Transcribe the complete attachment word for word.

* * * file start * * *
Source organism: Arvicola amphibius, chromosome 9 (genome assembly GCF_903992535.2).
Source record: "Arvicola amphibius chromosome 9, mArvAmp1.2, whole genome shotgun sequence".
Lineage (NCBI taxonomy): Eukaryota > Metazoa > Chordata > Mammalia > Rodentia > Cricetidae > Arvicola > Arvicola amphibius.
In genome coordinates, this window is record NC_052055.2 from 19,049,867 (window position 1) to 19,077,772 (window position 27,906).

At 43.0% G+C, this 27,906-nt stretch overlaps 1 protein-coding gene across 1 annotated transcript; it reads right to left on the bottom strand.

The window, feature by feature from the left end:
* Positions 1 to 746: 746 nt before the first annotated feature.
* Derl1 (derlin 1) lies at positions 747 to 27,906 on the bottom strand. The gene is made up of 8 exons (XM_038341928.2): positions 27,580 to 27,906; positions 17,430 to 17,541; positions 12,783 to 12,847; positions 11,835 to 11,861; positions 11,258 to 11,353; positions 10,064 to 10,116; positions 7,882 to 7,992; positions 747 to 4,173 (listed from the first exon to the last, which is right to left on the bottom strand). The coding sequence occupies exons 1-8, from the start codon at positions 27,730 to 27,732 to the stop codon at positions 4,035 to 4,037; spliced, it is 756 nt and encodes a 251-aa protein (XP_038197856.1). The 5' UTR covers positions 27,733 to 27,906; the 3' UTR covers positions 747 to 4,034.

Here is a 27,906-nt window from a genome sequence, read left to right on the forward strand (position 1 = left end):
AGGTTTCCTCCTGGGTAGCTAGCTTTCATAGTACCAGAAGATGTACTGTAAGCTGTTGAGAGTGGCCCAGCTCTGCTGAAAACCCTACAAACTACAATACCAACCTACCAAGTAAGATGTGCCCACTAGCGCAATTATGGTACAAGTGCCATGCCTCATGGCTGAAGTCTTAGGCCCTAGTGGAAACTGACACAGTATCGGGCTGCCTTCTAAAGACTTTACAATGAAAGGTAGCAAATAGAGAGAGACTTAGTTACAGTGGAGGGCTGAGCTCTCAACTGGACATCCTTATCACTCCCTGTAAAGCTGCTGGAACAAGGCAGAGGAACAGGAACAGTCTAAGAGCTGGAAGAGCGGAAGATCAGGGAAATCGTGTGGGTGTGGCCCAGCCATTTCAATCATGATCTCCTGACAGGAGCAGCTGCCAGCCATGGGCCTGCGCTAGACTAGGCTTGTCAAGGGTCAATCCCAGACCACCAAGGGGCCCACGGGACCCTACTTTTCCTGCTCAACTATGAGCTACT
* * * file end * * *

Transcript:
Source organism: Arvicola amphibius, chromosome 9 (genome assembly GCF_903992535.2).
Source record: "Arvicola amphibius chromosome 9, mArvAmp1.2, whole genome shotgun sequence".
Lineage (NCBI taxonomy): Eukaryota > Metazoa > Chordata > Mammalia > Rodentia > Cricetidae > Arvicola > Arvicola amphibius.
In genome coordinates, this window is record NC_052055.2 from 19,049,867 (window position 1) to 19,077,772 (window position 27,906).

At 43.0% G+C, this 27,906-nt stretch overlaps 1 protein-coding gene across 1 annotated transcript; it reads right to left on the bottom strand.

The window, feature by feature from the left end:
* Positions 1 to 746: 746 nt before the first annotated feature.
* Derl1 (derlin 1) lies at positions 747 to 27,906 on the bottom strand. The gene is made up of 8 exons (XM_038341928.2): positions 27,580 to 27,906; positions 17,430 to 17,541; positions 12,783 to 12,847; positions 11,835 to 11,861; positions 11,258 to 11,353; positions 10,064 to 10,116; positions 7,882 to 7,992; positions 747 to 4,173 (listed from the first exon to the last, which is right to left on the bottom strand). The coding sequence occupies exons 1-8, from the start codon at positions 27,730 to 27,732 to the stop codon at positions 4,035 to 4,037; spliced, it is 756 nt and encodes a 251-aa protein (XP_038197856.1). The 5' UTR covers positions 27,733 to 27,906; the 3' UTR covers positions 747 to 4,034.

Here is a 27,906-nt window from a genome sequence, read left to right on the forward strand (position 1 = left end):
AGGTTTCCTCCTGGGTAGCTAGCTTTCATAGTACCAGAAGATGTACTGTAAGCTGTTGAGAGTGGCCCAGCTCTGCTGAAAACCCTACAAACTACAATACCAACCTACCAAGTAAGATGTGCCCACTAGCGCAATTATGGTACAAGTGCCATGCCTCATGGCTGAAGTCTTAGGCCCTAGTGGAAACTGACACAGTATCGGGCTGCCTTCTAAAGACTTTACAATGAAAGGTAGCAAATAGAGAGAGACTTAGTTACAGTGGAGGGCTGAGCTCTCAACTGGACATCCTTATCACTCCCTGTAAAGCTGCTGGAACAAGGCAGAGGAACAGGAACAGTCTAAGAGCTGGAAGAGCGGAAGATCAGGGAAATCGTGTGGGTGTGGCCCAGCCATTTCAATCATGATCTCCTGACAGGAGCAGCTGCCAGCCATGGGCCTGCGCTAGACTAGGCTTGTCAAGGGTCAATCCCAGACCACCAAGGGGCCCACGGGACCCTACTTTTCCTGCTCAACTATGAGCTACT